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Protesters react to Ferguson grand jury decision not to indict Darren Wilson

UPDATED at 10:25 p.m. EST | A St. Louis County grand jury will not indict police officer Darren Wilson for fatally shooting unarmed 18-year-old Michael Brown Aug. 9 in Ferguson, Missouri.

Prosecutor Robert McCulloch said there was “no probable cause” for an indictment.

The Brown family released the following statement following the grand jury’s announcement:

We are profoundly disappointed that the killer of our child will not face the consequence of his actions.

While we understand that many others share our pain, we ask that you channel your frustration in ways that will make a positive change. We need to work together to fix the system that allowed this to happen.

Join with us in our campaign to ensure that every police officer working the streets in this country wears a body camera.

We respectfully ask that you please keep your protests peaceful. Answering violence with violence is not the appropriate reaction.

Let’s not just make noise, let’s make a difference.

St. Louis Post-Dispatch crime reporter Christine Wilson tweeted Darren Wilson’s written statement shortly after the decision was announced:

President Barack Obama made a statement following the announcement.

Before, during and after McCulloch announced the decision, people gathered in Ferguson and beyond preparing to protest in the event no indictment was declared. #Ferguson, #FergusonRiotTips, #BlackLivesMatter, #Chi2Ferguson, #MikeBrown and #FergusonDecision were included in tweets around the country. And demonstrators took to the streets in Chicago, New York City, Oakland, Seattle, Washington, D.C., Ferguson, and elsewhere.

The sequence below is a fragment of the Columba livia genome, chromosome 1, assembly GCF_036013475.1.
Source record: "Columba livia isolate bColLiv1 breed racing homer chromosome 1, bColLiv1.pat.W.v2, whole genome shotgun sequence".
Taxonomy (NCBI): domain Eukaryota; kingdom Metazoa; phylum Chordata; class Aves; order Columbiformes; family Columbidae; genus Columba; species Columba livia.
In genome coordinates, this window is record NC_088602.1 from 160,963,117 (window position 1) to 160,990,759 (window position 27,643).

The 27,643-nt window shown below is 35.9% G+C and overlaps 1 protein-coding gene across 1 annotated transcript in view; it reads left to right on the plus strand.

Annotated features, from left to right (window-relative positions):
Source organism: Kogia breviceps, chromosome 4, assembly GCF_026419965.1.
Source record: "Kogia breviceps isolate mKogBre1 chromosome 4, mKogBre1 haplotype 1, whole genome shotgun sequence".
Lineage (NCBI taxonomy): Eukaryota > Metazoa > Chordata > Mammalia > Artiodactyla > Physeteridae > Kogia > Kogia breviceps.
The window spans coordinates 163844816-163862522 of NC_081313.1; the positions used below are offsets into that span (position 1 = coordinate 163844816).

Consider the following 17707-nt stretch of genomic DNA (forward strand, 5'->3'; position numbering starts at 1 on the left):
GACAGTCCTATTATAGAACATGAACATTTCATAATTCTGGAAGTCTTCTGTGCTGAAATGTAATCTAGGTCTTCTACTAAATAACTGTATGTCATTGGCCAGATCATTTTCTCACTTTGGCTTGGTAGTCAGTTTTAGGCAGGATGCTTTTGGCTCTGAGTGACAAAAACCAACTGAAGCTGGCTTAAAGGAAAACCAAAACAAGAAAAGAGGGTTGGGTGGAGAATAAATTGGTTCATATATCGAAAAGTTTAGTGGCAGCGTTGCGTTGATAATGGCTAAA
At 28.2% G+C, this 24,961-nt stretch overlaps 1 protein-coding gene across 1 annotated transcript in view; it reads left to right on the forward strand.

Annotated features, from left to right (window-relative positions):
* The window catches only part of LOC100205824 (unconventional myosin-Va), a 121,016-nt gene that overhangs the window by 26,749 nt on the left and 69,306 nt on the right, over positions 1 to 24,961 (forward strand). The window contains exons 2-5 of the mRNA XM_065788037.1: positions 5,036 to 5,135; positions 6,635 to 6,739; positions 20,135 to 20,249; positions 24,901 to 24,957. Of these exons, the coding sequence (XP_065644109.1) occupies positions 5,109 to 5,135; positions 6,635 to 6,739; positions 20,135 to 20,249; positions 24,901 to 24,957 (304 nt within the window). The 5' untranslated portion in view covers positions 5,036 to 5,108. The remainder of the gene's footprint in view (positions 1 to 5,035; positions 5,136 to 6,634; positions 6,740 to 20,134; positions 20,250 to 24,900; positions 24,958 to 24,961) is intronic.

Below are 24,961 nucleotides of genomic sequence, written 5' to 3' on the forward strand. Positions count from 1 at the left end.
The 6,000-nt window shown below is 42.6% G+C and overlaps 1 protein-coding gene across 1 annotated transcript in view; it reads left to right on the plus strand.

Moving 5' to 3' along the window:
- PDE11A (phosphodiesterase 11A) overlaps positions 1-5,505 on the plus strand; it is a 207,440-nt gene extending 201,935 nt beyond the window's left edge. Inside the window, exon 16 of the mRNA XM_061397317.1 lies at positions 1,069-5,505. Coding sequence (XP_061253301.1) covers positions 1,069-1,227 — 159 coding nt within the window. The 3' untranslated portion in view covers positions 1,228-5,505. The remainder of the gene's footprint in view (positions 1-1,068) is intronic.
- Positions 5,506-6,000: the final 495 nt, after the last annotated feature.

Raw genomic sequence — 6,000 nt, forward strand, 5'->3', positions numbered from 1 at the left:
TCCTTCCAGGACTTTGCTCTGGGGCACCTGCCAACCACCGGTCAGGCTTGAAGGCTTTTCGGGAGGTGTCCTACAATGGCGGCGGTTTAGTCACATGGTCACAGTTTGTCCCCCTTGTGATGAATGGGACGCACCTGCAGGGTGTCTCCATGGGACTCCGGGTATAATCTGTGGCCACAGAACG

Throughout the day, the St. Louis area prepared for protests ahead of that revelation.

Surrounding school districts took precaution and closed school Tuesday. The decision affects thousands of students.

In a press conference prior to the grand jury’s announcement, Missouri Gov. Jay Nixon called for “peace, respect and restraint.”

People in Ferguson, Missouri, and cities around the U.S. readied for the grand jury’s announcement earlier in the day and night.

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